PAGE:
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Building Houston

 
 

Adrianne Stone has joined Capital Factory's Houston operations as the company prioritizes digital startup interaction. Photo courtesy of Capital Factory

For years, Capital Factory has existed to promote innovation and grow startups across Texas and has expanded from its headquarters in Austin to Dallas, Houston, and beyond. In light of COVID-19, the organization has pivoted to make sure it can work with startups remotely and online.

"I think Capital Factory has successfully embraced virtual first," says Bryan Chambers, vice president of the accelerator and fund at Capital Factory. "I think it's gone well and it feels like we're just hitting our stride."

Chambers admits that the onset of the coronavirus had a great effect on Capital Factory — SXSW being canceled did its damage on the organization, which has a huge presence every year. However, cross-state startup collaboration is the driving force behind Capital Factory's Texas Manifesto.

"We're one big state, and we're one big startup ecosystem," Chambers says. "The resources across Dallas, Houston, Austin, North Texas, and San Antonio are available for everybody. Candidly, COVID aligns with that. There's no better time — COVID is erasing the boundaries in a virtual world."

In addition to navigating the transition to virtual operations, Capital Factory has also introduced its newest Houston staff member, as Adrianne Stone has started this week as venture associate for the organization. Stone received her Ph.D in Translational Biology and Molecular Medicine from Baylor College of Medicine before heading out to the West Coast and working at 23andme. She brings both her experience with health tech and Silicon Valley to her position.

"The mindset in Silicon Valley is different from how it is here in Texas — in good ways and bad ways. It was interesting to be exposed to a very potent startup vibe," Stone tells InnovationMap. "I'm looking forward to being able to meet all the cool companies, founders, and investors we have here in the Houston area."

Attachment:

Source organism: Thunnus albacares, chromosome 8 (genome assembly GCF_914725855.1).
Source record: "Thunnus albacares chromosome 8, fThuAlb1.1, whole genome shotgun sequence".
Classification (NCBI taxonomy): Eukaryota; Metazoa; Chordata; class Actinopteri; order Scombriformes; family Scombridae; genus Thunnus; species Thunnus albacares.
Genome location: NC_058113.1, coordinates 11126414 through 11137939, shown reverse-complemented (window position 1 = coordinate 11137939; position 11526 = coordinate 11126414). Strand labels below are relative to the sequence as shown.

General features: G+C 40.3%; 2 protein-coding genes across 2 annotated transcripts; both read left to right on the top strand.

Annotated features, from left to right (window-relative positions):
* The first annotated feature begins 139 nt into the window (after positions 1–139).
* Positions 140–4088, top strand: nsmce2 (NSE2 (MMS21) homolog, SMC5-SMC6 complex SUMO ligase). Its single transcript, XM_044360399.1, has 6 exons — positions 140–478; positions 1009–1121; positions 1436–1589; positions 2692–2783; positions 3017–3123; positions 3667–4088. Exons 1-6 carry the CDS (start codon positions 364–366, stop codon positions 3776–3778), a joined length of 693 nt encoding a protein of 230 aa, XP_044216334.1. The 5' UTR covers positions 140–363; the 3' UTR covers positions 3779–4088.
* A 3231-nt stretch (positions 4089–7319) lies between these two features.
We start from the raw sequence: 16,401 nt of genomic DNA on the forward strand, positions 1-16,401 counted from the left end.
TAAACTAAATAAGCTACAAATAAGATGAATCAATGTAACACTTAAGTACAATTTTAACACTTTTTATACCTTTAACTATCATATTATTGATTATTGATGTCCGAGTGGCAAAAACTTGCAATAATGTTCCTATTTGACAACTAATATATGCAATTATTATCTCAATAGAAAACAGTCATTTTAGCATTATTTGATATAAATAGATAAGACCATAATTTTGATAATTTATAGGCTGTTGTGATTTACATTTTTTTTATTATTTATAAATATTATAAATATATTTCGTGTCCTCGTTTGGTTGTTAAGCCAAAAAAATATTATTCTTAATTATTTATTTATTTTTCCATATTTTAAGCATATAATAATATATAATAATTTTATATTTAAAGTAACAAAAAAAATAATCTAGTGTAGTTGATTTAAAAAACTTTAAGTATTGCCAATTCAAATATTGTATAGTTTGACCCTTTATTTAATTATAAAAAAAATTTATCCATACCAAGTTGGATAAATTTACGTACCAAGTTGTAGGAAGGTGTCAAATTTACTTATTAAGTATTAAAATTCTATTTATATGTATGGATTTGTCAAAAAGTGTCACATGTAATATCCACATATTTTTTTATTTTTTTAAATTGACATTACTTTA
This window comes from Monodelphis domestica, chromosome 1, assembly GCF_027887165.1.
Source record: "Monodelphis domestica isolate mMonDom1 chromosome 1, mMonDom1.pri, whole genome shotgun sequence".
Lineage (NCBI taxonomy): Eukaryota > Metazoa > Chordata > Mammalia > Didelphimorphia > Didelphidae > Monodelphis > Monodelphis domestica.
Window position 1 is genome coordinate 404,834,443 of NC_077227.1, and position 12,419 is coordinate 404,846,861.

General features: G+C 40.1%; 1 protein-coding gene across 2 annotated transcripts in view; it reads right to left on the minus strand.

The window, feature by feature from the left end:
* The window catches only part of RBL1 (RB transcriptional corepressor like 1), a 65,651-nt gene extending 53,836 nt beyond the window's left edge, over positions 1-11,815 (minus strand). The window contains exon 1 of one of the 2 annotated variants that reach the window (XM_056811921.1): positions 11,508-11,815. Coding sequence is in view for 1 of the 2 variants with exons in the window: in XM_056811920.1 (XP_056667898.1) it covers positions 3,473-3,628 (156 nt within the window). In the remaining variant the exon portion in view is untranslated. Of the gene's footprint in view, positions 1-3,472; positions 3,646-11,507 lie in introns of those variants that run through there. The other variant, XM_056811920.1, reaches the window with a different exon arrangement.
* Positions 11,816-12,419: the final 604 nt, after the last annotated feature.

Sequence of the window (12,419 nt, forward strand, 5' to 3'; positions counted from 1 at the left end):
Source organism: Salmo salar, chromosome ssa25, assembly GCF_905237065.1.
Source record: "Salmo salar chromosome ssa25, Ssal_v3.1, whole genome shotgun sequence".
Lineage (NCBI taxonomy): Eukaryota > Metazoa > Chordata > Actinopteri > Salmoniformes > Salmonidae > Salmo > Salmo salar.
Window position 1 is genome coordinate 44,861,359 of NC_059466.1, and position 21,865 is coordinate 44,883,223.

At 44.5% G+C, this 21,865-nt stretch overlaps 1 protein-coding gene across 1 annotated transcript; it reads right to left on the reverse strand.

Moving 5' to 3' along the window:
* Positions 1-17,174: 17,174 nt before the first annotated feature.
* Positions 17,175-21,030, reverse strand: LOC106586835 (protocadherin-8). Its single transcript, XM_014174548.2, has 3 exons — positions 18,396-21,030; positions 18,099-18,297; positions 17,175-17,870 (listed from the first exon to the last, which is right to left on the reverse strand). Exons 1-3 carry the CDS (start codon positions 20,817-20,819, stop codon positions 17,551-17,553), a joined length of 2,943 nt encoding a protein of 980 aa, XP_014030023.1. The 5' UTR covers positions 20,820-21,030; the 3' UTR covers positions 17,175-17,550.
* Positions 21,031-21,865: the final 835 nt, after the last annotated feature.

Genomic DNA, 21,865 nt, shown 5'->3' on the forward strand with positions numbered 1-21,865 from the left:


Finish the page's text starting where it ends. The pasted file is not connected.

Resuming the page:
Stone replaces Brittany Barreto, who helped in coordinating her replacement and is staying on part-time for the rest of August to help with training and immersion into the ecosystem. Barreto, who is one of the founders of the recently launched startup masterclass Founder's Compass, has also introduced a new brand called Femtech Focus, that includes a podcast where she talks to innovators in the women's health and wellness space.

"I'm ready to get back into the founder's saddle," Barreto says, adding that there's more to come for Femtech Focus.

Throughout her tenure, Barreto has overseen Capital Factory's Houston portfolio companies — both identifying potential investment opportunities and connecting startups to resources and mentors. She passes the torch to her former BCM classmate, and says she's excited to do so to a fellow Ph.D.

"The last year and a half, I've working really hard on laying this foundation. I don't want all that hard work to go away, so I cared a lot about who was going to take my position," she says. "I wanted to make sure that all my founders had someone who cared about them as much as I do."